New Titanic Film to Set Sail in 2017, ‘Rush Hour’s Sarkissian to Co-Produce

  • Film will be a “fresh take” on the legend of RMS Titanic.
  • Co-production will be between Arthur Sarkissian (Rush Hour) and Hong Kong’s Bruno Wu.
  • James Cameron’s 1997 Titanic film was China’s box office champion for 12 years.


A new take on the story of RMS Titanic will set sale in early 2017, with a Chinese-American production tackling the legend that stood at the top of Chinese box office records for more than a decade.

Produced by Sun Seven Stars Media Group subsidiary Seven Stars Entertainment, along with the new joint venture between Hong Kong’s Bruno Wu and American Arthur Sarkissian’s Peak Time Entertainment, the script will focus on a conspiratorial plot involving the liner’s sinking, the companies said in a statement Wednesday.

Filming is expected to begin in early 2017, with what the producers said will be a global release around Christmas 2017.

The script will be written by David Marconi (The Foreigner). A “top-notch global cinema production team” will be announced “soon,” the statement said.

Sarkissian is best known for his development of the Rush Hour trilogy, featuring Jackie Chan and Chris Tucker. A fourth film has been announced but Chan has not committed as of yet.

Seven Stars Entertainment was co-founded by Wu and Yang Lan, a Chinese television personality and Wu’s wife.

Sun Seven Stars Media will also be involved in providing merchandising services, and will appoint a team of Titanic-related experts, research specialists, and explorers to engage in production planning for a dedicated online Channel.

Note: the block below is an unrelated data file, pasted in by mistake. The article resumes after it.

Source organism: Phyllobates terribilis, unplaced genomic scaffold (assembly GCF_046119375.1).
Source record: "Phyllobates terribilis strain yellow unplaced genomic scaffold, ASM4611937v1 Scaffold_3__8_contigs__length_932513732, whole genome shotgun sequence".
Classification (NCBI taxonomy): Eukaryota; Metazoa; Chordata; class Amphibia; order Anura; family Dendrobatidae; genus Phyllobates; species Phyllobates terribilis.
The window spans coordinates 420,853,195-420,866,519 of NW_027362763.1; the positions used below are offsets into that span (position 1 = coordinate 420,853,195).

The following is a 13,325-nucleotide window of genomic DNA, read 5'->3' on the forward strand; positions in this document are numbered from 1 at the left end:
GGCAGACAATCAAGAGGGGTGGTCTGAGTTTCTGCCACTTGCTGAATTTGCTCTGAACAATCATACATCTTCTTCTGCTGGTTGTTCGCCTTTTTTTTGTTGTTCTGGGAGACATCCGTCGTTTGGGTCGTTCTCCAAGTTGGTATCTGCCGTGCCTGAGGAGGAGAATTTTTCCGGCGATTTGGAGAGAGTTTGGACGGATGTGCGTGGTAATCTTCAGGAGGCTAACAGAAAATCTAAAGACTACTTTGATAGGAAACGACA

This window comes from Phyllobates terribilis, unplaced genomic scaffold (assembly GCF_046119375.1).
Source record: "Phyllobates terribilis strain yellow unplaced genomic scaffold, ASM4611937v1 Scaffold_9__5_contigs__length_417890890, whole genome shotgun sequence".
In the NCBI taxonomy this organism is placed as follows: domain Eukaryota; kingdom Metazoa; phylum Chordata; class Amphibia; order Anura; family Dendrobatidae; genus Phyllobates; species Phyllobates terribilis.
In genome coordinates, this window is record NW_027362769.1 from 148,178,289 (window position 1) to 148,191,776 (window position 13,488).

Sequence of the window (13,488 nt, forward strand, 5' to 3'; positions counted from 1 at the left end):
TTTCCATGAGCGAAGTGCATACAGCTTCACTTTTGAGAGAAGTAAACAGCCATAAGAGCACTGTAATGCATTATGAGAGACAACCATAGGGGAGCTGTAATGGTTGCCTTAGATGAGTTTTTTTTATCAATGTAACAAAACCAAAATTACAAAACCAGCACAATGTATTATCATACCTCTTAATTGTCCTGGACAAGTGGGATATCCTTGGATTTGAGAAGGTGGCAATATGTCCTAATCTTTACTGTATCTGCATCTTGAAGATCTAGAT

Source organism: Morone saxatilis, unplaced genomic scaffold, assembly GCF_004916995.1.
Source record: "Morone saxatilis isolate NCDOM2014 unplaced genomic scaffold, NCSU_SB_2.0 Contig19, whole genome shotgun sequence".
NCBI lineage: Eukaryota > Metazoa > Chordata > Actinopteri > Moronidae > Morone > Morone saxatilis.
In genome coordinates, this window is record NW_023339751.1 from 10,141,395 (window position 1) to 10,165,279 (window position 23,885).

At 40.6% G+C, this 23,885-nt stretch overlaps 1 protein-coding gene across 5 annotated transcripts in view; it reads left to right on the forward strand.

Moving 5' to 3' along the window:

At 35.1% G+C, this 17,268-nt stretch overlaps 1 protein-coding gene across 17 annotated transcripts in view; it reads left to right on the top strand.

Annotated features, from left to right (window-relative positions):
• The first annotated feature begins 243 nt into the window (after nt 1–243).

James Cameron’s Titanic was China’s box office champion from its debut in 1997 until 2009, when it was overtaken by Cameron’s Avatar.

Interest in the story of the ill-fated cruise liner, the sinking of which claimed more than 1,500 lives in April 1912, remains high in China. A theme park with a Titanic replica is being built in the Sichuan provincial capital of Chengdu. However, film attempts to recreate the Cameron films magic have sunk. John Woo’s two-part shipwreck epic The Crossing, referred to by some as the “Chinese Titanic,” foundered at the Chinese box office, earning under U.S.$30 million in its first two weeks in theaters last year. In contrast, the 2012 3-D re-release of Titanic took in a stunning U.S.$67 million in its China debut.